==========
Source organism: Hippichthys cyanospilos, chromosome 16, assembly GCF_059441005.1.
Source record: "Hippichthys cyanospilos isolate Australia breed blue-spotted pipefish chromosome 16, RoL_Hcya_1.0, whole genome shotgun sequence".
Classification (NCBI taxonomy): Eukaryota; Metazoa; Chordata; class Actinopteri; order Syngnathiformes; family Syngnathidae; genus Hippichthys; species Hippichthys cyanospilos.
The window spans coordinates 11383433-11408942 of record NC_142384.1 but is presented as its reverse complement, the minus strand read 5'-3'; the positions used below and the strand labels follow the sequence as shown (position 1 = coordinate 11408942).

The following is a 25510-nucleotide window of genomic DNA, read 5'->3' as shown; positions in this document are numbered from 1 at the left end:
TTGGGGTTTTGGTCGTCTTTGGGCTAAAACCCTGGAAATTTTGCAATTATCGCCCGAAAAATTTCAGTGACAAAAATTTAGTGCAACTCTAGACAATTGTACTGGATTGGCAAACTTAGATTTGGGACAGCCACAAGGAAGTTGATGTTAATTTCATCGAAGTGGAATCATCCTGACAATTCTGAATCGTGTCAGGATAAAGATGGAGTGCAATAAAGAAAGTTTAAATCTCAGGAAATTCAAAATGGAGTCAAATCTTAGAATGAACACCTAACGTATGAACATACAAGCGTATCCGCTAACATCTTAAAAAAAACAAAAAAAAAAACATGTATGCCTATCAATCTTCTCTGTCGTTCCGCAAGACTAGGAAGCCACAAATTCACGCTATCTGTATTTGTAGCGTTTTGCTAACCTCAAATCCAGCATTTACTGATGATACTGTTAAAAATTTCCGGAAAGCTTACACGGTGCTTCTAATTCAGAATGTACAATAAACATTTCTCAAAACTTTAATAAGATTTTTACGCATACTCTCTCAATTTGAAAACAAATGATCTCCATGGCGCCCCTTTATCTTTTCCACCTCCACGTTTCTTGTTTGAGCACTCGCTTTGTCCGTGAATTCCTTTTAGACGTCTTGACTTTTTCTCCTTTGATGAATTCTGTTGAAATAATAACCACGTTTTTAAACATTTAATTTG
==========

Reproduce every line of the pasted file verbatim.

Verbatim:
Source organism: Hippichthys cyanospilos, chromosome 16, assembly GCF_059441005.1.
Source record: "Hippichthys cyanospilos isolate Australia breed blue-spotted pipefish chromosome 16, RoL_Hcya_1.0, whole genome shotgun sequence".
Classification (NCBI taxonomy): Eukaryota; Metazoa; Chordata; class Actinopteri; order Syngnathiformes; family Syngnathidae; genus Hippichthys; species Hippichthys cyanospilos.
The window spans coordinates 11383433-11408942 of record NC_142384.1 but is presented as its reverse complement, the minus strand read 5'-3'; the positions used below and the strand labels follow the sequence as shown (position 1 = coordinate 11408942).

The following is a 25510-nucleotide window of genomic DNA, read 5'->3' as shown; positions in this document are numbered from 1 at the left end:
TTGGGGTTTTGGTCGTCTTTGGGCTAAAACCCTGGAAATTTTGCAATTATCGCCCGAAAAATTTCAGTGACAAAAATTTAGTGCAACTCTAGACAATTGTACTGGATTGGCAAACTTAGATTTGGGACAGCCACAAGGAAGTTGATGTTAATTTCATCGAAGTGGAATCATCCTGACAATTCTGAATCGTGTCAGGATAAAGATGGAGTGCAATAAAGAAAGTTTAAATCTCAGGAAATTCAAAATGGAGTCAAATCTTAGAATGAACACCTAACGTATGAACATACAAGCGTATCCGCTAACATCTTAAAAAAAACAAAAAAAAAAACATGTATGCCTATCAATCTTCTCTGTCGTTCCGCAAGACTAGGAAGCCACAAATTCACGCTATCTGTATTTGTAGCGTTTTGCTAACCTCAAATCCAGCATTTACTGATGATACTGTTAAAAATTTCCGGAAAGCTTACACGGTGCTTCTAATTCAGAATGTACAATAAACATTTCTCAAAACTTTAATAAGATTTTTACGCATACTCTCTCAATTTGAAAACAAATGATCTCCATGGCGCCCCTTTATCTTTTCCACCTCCACGTTTCTTGTTTGAGCACTCGCTTTGTCCGTGAATTCCTTTTAGACGTCTTGACTTTTTCTCCTTTGATGAATTCTGTTGAAATAATAACCACGTTTTTAAACATTTAATTTG